There are also questions swirling in my mind about whether there is still a public appetite for dystopian fiction, now that the present state of human society has taken on a dystopian air. The world humanity lived in when I first started working on SILVER BROWN has since molted. Its new instar bears a closer resemblance to the Environment of my story, in that it’s a world where technology and mass-ignorance has run amok. Hence I must ask myself: would people actually pay money to read this yarn I’m working on? Part of the reason why people read novels is for the escapism. They might be reluctant to read something that hits painfully too close to home. I could be dead wrong; the jury’s still out on that one. Black Mirror has temporarily ceased production because the producers thought it would be too depressing for people to watch in light of that microscopic Cthulhu coming along and ruining everything. Yet according to hard statistics, people are watching movies like Outbreak while they’re in quarantine.

Uncertainties about a potential audience don’t justify a literary facelift as much as the story’s heroine, however. Florys MacNab was subconsciously conceived as a satirical caricature of the vapidly callous materialism exhibited by more than a few people I met back in the day when I worked in one of Canada’s wealthiest neighbourhoods. There’s certainly a place for a character of this ilk in fiction, but in retrospect it was a mistake to make her the protagonist. I’m finding it next to impossible to root for somebody who values things over people, whose entire modus operandi revolves around acquiring and flaunting status symbols and making other people jealous. If I can’t root for that somebody, it’s unlikely my audience will be able to either.

This fictional world I’ve created demands a main character who is at least somewhat flexible and adaptable, who approaches novel phenomena with a certain level of curiosity. That’s not Florys. Florys is way too narrow-minded and hardheaded to be the main character. She would work better as a secondary character. One who repeatedly complicates things for the hero, and (probably) dies in the story’s third act for dramatic effect.



I guess I shouldn’t feel bad about things not working out this time around. As a certain wise man once said…

…but at least I’ve spent enough time wallowing in that shit that new vegetation can start growing on me. I was thinking about going with the same basic plot device, but with a completely different perspective, major characters reworked and fine-tuned (except Sherman, he’s perfect the way he is). Before I start germinating anything new on my ass however, I shall disperse the last of the current yield in the summer. The final chapters are the strangest in the whole book, so of course I’m going to tweet that shit.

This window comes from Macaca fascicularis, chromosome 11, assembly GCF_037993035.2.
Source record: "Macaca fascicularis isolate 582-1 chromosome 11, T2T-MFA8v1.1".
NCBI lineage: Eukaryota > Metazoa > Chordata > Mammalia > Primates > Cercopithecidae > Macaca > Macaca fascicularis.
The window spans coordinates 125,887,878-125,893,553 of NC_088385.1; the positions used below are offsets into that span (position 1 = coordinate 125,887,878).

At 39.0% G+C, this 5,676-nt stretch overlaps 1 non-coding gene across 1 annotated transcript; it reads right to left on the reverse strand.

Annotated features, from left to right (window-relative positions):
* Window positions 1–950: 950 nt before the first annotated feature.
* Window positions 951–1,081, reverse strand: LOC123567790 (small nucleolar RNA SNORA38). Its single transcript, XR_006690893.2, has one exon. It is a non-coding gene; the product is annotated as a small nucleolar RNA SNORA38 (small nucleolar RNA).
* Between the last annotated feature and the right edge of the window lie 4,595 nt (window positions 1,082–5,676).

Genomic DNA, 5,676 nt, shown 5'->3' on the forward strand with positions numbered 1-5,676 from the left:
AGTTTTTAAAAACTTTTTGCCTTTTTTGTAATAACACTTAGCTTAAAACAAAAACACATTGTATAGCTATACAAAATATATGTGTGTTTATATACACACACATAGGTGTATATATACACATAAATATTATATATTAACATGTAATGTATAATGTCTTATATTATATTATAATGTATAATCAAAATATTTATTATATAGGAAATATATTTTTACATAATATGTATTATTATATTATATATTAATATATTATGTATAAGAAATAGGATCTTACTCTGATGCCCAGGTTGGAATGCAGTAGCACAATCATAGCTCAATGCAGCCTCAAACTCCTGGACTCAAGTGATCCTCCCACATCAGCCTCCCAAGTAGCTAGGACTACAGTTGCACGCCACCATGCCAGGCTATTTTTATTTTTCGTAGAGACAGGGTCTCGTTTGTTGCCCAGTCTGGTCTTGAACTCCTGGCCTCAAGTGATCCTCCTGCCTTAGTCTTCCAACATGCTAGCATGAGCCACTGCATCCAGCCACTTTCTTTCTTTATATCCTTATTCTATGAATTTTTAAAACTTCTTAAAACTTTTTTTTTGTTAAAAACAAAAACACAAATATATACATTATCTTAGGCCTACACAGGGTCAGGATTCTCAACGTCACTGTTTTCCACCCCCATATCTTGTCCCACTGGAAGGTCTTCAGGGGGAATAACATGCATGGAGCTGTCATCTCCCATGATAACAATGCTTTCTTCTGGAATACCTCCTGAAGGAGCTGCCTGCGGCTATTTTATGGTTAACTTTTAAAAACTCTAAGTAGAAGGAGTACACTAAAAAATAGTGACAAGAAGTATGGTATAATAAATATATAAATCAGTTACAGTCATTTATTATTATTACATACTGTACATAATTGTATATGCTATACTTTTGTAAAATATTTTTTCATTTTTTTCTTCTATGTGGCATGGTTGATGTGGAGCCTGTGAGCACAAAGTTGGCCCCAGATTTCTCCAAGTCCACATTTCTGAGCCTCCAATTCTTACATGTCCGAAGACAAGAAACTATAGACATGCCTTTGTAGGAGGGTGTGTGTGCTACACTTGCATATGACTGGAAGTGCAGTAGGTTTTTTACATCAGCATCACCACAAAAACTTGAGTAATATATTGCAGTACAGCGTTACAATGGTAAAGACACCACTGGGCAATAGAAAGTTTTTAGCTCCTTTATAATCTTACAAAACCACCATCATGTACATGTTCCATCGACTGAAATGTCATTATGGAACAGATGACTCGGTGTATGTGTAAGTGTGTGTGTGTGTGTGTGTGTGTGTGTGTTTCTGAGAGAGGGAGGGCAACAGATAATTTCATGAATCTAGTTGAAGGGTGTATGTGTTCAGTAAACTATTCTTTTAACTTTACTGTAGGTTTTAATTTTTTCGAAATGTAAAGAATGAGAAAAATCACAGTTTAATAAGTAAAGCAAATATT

The Bullhorn of SILVER BROWN

Now Playing: Chapters Eleven & Twelve

Chapters Eleven and Twelve of SILVER BROWN are presently being cast into the Twitterverse for the reading pleasure of the good people of Planet Earth. My normal shtick is to tweet these chapters at a rate of one page a day, but I think this time around I’ll do something a little bit different and only do that for Chapter Eleven. Twelve is an offshoot of Eleven, a by-product of the many countless rewrites Eleven underwent. It consists of only two pages, and reads more like an epilogue to Eleven than a chapter in its own right. So I might just tweet Twelve in its entirety in one fell swoop as a grand finale.

These are the first chapters in the book that are narrated by any character other than Florys MacNab. Both are written from the point of view of the story’s villains. To accentuate that point, the narrative styles of each of these chapters are a pronounced departure from Florys’ characteristic vernacular. Chapter Eleven is written in epistolary form, while Twelve has more of a stream-of-consciousness vibe to it. David Wong (a.k.a. Jason Pargin, the former editor of Cracked.com) used this technique to great effect in his comic horror masterpiece John Dies at the End, which featured nefarious entities from other dimensions that were introduced to the audience through excerpts from (fictional) textbooks. Some variant of that technique was bound to find its way into my own yarn.

Machinations of the SAAZMOL organization that were only casually alluded to in the earlier chapters are portrayed in all their eldritch unglory at this point in the story. There’s a remote chance these chapters might be high-octane nightmare fuel for some people, but I would opine they’re way less frightening than the current zeitgeist. Compared to the news headlines of any given day in 2020, these chapters are about as scary as the scariest episode of My Little Pony: Friendship Is Magic.


tenor (13)
Writing these chapters felt like this for me. Or at least a version of this without the unfortunate transphobia. I’ll just leave it at that.